On Octavian Nothing and Terry Pratchett
[Speech in acceptance of a 2009 Boston Globe/Horn Book Award Honor for Octavian Nothing, Traitor to the Nation, Volume II: The Kingdom on the Waves.]
I would like to thank the Boston Globe / Horn Book Award judges for their generosity. I would also like to thank those instrumental in the creation and success of this book: my girlfriend Nicole, my friends and colleagues at the Vermont College of the Fine Arts, and, of course, the staff at Candlewick Press: my editor Liz Bicknell, the designer, Sherry Fatla, the long-suffering copy editor, Hannah Mahoney, and Jennifer Roberts and her publicity and marketing team.
On a summer’s day in 2002, sitting on some rocks that jutted out over an obscure lake in Canada, I opened a book of Revolutionary War history and began to read. I had a strong sense that my next project was going to take place during the Siege of Boston. Six years later, on a cold winter day, I turned in my final changes on the final draft of the second book of Octavian Nothing’s story. My editor and I celebrated with hard cider. She needed it.
For those six years, I lived with this boy, Octavian Nothing, as a presence in my head. I knew who he was almost immediately. After that, everything I read – all the battlefield histories and the epistolary novels and the Greek myths – I tried to read through his eyes. I tried to feel what he would have felt as he read the history of his own time.
I am not one of those writers who says that their characters talk to them. I am almost always aware that my characters are constructions, and that it is my job to throw bricks at them. In this case, however, after six years of thinking and feeling like Octavian for hours of each day, he became a spectral presence in my thought.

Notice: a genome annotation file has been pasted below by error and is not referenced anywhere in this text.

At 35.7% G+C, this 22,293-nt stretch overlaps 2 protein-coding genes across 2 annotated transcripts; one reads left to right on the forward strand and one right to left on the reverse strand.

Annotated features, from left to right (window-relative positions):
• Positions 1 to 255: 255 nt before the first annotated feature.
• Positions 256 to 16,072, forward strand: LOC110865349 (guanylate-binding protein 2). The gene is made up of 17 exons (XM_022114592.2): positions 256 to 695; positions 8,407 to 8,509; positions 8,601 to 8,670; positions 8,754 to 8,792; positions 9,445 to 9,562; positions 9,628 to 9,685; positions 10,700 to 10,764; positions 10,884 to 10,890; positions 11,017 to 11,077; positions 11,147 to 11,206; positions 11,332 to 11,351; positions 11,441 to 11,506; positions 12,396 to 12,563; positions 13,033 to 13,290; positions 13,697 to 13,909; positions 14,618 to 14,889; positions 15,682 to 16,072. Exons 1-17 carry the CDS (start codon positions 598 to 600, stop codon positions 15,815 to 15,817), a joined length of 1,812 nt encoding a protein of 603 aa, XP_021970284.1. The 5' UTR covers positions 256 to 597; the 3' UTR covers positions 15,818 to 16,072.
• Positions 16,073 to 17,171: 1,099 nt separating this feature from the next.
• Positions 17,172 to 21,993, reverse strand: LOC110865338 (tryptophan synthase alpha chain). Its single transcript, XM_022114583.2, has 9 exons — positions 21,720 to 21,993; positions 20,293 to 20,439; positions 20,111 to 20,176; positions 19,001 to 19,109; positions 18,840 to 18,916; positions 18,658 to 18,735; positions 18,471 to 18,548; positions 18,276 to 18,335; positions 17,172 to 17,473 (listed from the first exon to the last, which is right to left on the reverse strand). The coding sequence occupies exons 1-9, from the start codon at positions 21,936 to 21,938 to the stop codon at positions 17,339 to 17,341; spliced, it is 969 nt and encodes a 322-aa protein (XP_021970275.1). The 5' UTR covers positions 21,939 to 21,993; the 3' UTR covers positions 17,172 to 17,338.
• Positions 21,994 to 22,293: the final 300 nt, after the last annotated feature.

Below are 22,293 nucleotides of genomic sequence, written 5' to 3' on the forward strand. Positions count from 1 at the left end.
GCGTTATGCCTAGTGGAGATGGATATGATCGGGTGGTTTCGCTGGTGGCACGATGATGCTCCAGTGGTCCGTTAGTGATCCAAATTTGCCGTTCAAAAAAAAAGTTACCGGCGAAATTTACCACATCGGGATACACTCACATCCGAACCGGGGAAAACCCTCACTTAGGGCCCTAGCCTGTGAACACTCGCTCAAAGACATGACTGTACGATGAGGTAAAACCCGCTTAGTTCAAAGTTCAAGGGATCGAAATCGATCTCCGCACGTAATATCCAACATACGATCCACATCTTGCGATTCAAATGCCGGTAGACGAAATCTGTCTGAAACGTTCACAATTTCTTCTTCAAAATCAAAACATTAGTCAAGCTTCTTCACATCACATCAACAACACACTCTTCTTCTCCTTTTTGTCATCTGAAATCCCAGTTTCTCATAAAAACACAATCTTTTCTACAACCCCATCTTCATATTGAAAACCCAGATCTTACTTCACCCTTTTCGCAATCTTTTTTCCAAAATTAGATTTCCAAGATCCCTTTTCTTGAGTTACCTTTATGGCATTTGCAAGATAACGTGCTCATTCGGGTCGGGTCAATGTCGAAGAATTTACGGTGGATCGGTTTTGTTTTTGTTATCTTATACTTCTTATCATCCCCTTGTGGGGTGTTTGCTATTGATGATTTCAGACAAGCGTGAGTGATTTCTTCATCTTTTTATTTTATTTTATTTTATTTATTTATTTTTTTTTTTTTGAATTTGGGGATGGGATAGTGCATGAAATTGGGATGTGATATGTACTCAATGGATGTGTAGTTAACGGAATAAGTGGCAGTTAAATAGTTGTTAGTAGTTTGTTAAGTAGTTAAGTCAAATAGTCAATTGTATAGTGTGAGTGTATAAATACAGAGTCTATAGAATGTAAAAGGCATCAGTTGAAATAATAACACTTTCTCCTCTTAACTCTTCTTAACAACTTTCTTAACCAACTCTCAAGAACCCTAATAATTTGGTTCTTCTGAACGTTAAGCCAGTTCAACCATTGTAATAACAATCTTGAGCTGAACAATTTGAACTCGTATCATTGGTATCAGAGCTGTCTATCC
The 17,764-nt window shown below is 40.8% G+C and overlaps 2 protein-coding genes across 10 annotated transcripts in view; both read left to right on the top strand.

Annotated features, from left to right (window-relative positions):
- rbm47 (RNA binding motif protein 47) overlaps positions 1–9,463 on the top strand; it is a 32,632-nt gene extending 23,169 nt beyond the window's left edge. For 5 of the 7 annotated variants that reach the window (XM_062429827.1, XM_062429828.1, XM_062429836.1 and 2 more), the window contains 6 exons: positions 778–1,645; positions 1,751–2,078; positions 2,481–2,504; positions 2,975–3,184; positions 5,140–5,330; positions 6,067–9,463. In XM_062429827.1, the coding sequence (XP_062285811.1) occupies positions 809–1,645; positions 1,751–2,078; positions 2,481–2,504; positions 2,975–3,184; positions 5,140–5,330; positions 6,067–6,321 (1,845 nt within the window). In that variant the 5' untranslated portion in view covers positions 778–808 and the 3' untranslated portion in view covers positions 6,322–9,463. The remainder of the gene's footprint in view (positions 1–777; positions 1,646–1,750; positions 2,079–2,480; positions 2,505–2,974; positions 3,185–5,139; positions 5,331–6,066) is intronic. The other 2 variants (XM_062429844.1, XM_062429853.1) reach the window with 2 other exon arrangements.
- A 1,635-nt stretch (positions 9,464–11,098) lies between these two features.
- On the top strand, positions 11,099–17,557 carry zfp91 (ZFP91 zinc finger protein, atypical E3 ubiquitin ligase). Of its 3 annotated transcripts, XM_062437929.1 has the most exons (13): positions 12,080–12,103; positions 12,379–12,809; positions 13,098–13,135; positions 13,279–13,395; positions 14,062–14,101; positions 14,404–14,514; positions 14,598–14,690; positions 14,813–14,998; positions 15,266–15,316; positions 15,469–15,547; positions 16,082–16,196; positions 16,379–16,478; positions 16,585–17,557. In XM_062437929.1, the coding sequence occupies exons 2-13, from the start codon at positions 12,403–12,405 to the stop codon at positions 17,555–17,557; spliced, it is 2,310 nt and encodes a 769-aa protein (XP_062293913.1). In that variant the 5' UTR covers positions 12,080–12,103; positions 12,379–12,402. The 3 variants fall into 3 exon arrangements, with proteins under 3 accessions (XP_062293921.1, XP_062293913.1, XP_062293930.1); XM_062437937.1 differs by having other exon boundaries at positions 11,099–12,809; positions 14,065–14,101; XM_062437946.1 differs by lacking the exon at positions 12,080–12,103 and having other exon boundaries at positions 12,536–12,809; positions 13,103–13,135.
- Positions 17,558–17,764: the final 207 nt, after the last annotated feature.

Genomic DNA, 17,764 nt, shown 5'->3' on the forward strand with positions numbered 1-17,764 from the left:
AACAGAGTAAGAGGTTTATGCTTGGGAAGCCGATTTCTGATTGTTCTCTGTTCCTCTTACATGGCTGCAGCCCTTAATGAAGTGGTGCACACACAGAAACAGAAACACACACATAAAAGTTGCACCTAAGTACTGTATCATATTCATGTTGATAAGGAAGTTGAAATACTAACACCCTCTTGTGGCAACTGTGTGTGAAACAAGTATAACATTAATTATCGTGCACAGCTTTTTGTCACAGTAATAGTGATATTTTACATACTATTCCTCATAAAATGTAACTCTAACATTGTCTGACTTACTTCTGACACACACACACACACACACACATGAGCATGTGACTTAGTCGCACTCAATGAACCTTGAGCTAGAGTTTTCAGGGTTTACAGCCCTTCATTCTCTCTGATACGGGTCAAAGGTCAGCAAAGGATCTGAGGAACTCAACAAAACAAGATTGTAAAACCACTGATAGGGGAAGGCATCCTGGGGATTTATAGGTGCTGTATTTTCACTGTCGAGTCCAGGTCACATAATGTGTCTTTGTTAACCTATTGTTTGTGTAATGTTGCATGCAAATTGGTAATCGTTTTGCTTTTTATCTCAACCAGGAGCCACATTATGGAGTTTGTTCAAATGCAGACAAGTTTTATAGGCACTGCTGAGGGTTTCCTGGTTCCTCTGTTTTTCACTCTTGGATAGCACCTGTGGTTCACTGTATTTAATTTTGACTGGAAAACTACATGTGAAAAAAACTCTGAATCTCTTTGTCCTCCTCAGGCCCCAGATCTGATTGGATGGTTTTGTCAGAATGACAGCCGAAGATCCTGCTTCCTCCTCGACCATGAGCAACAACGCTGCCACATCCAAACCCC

And so I’ve discovered, since I finished working on these books, that I miss him. It’s corny, but true. I’ve tricked myself. I feel like he really was a historical personage. I feel like I should be able to find copies of his violin sonatas, if I just rummage through enough junk shops.
One night last winter, my girlfriend and I were making chicken pot pie. As we cooked, we were listening to some Baroque trio sonata. And suddenly I realized: Octavian would love this. I really want to invite Octavian over for some chicken pot pie. I mean, the poor guy could really use a break. I’ll give him a plate of supper and a soda pop.
I’ll miss this project. Who knows if I’ll ever try anything like it again?
I’d like to close with a quick word about the Boston Globe / Horn Book winner, Terry Pratchett. I read The Colour of Magic when I was ten or eleven. I got it as a selection from the Fantasy and Science Fiction Book Club, and I loved it. I still recall the sorrow of reaching the last paragraph – a tracking shot that pulls back and leaves the characters behind as we view the whole flat world. I didn’t want to leave those characters behind. When I was done, I sat there for some time on the grass behind the junior high, staring into the trees, thinking of what I’d just read.
That, I believe, is my greatest aspiration as a writer for children: to someday write something that captures a kid’s imagination as fully as books like Mr. Pratchett’s caught mine – compelled me so powerfully that now, almost thirty years later, thinking back on that moment of contact, I can dimly see, through adulthood’s gray days and empty nights, a faint shimmer: the color of magic.